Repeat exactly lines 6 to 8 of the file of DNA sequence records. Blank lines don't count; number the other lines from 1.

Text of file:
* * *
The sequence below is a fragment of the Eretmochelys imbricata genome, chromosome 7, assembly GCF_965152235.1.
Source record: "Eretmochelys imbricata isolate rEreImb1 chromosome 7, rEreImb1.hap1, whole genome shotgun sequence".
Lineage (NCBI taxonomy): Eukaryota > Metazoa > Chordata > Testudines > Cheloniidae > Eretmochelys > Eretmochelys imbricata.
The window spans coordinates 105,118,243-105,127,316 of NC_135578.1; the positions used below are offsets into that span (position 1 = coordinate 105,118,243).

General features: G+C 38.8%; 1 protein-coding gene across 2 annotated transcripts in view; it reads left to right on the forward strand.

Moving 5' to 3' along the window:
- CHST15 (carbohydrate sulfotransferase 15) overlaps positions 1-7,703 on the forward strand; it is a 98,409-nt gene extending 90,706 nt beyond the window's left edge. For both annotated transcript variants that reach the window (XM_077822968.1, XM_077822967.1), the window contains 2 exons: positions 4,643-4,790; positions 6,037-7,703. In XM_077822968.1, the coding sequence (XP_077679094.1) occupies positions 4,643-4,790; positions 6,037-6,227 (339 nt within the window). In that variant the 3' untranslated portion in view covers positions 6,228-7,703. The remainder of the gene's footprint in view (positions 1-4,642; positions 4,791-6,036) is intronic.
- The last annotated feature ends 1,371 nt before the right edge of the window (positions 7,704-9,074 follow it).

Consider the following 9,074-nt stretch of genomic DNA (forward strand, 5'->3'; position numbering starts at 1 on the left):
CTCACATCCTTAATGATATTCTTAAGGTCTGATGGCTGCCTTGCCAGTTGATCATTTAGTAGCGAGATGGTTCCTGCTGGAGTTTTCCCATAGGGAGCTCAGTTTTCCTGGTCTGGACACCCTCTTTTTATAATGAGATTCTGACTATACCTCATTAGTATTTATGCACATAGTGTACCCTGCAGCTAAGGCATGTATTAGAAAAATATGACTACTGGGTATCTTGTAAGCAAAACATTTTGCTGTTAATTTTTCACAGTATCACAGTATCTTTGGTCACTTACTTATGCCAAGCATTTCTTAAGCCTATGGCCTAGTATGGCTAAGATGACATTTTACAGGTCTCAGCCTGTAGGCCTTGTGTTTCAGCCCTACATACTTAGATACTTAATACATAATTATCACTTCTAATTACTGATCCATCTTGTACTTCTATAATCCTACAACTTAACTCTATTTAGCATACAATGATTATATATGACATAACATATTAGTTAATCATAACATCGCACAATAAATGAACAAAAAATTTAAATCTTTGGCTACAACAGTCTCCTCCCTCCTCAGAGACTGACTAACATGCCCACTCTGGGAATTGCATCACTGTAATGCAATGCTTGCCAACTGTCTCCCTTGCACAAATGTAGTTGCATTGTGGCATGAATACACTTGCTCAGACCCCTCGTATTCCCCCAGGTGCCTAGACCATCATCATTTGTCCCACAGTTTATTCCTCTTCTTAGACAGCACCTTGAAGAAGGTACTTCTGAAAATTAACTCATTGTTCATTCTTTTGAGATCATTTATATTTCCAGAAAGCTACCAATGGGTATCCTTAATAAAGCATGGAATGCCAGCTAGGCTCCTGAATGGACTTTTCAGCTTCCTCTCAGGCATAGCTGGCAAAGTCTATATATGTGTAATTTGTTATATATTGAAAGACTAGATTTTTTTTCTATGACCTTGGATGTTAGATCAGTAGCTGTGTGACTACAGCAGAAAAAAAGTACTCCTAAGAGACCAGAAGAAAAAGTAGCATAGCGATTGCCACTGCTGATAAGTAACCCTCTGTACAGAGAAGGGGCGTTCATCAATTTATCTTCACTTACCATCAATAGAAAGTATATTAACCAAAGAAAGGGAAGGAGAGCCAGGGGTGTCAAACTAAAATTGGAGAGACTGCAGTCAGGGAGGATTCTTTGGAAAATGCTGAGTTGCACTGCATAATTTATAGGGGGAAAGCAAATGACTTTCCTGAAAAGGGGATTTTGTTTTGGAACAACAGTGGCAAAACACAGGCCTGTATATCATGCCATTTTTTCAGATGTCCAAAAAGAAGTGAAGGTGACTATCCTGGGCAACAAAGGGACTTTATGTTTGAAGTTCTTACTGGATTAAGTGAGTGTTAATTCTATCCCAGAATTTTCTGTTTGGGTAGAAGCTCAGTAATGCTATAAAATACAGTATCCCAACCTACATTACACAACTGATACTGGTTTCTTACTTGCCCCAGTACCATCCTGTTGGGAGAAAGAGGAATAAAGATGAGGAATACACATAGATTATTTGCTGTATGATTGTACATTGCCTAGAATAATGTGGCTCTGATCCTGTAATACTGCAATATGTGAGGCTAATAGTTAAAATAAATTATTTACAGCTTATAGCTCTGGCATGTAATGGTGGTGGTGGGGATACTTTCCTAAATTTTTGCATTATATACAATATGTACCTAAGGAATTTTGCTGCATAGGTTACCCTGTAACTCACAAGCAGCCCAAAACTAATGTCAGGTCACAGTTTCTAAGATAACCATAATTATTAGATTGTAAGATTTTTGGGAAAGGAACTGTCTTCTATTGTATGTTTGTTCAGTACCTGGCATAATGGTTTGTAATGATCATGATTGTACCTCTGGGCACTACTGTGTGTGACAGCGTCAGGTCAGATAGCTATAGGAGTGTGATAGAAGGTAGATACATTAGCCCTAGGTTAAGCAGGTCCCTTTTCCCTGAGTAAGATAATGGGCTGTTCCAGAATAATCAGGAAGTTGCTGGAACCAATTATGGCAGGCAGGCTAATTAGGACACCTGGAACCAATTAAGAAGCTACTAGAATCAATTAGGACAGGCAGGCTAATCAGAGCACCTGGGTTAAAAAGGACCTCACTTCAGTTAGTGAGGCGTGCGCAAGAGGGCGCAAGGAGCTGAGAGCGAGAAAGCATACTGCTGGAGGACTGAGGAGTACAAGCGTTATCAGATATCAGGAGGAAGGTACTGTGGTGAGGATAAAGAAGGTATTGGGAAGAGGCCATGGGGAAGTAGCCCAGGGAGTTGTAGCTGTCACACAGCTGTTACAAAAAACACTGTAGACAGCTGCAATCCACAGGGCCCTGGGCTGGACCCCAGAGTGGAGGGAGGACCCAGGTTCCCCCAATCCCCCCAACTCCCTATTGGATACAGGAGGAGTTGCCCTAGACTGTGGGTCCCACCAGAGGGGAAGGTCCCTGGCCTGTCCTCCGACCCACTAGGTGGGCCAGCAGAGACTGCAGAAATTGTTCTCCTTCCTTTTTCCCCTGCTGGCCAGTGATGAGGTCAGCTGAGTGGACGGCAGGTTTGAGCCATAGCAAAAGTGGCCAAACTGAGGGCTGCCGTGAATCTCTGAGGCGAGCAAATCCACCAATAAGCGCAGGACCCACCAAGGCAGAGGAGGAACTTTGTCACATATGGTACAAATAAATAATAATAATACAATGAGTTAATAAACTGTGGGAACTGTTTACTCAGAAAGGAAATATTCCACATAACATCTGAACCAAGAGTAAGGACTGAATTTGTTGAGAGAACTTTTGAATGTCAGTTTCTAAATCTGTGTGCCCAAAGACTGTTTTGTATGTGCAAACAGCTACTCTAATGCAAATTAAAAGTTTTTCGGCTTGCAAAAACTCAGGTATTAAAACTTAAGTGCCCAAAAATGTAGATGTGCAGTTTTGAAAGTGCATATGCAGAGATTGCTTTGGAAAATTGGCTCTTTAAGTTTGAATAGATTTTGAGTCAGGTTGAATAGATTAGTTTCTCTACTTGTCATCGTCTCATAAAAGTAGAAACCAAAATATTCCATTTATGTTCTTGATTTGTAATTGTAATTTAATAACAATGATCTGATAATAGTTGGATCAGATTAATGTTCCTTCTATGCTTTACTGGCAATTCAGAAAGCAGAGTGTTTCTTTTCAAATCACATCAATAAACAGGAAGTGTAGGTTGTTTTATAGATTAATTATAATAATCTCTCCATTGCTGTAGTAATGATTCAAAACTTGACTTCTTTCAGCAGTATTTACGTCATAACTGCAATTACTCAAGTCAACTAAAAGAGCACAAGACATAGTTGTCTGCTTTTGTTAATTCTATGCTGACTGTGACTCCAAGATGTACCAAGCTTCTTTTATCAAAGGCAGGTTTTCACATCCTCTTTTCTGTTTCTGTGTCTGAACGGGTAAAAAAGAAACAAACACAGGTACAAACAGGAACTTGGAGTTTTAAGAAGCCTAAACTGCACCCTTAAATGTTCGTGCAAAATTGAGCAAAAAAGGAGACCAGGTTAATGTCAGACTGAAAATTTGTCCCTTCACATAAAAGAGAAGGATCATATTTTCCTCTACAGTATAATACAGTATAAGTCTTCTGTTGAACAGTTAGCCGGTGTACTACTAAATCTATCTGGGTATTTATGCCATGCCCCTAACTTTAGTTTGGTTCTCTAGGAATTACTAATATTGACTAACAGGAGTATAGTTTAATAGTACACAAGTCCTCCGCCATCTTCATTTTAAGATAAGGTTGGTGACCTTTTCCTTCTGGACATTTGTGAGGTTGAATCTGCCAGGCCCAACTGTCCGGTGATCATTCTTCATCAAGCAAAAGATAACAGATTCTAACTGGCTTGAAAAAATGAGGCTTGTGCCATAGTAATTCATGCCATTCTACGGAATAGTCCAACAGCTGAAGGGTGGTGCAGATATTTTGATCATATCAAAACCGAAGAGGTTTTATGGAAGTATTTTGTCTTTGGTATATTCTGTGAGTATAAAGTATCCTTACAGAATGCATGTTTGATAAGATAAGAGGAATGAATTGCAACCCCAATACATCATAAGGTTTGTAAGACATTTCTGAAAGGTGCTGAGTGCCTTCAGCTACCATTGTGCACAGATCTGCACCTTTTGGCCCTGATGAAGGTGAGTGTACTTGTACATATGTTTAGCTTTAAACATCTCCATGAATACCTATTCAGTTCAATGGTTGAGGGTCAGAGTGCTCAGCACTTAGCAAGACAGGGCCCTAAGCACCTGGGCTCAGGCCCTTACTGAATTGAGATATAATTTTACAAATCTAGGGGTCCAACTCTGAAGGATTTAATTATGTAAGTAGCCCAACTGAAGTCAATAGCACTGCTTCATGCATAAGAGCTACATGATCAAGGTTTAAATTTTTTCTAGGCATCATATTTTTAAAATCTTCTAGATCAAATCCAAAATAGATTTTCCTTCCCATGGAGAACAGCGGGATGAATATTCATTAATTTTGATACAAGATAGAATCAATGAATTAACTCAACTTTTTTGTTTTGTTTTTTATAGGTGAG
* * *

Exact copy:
Moving 5' to 3' along the window:
- CHST15 (carbohydrate sulfotransferase 15) overlaps positions 1-7,703 on the forward strand; it is a 98,409-nt gene extending 90,706 nt beyond the window's left edge. For both annotated transcript variants that reach the window (XM_077822968.1, XM_077822967.1), the window contains 2 exons: positions 4,643-4,790; positions 6,037-7,703. In XM_077822968.1, the coding sequence (XP_077679094.1) occupies positions 4,643-4,790; positions 6,037-6,227 (339 nt within the window). In that variant the 3' untranslated portion in view covers positions 6,228-7,703. The remainder of the gene's footprint in view (positions 1-4,642; positions 4,791-6,036) is intronic.
- The last annotated feature ends 1,371 nt before the right edge of the window (positions 7,704-9,074 follow it).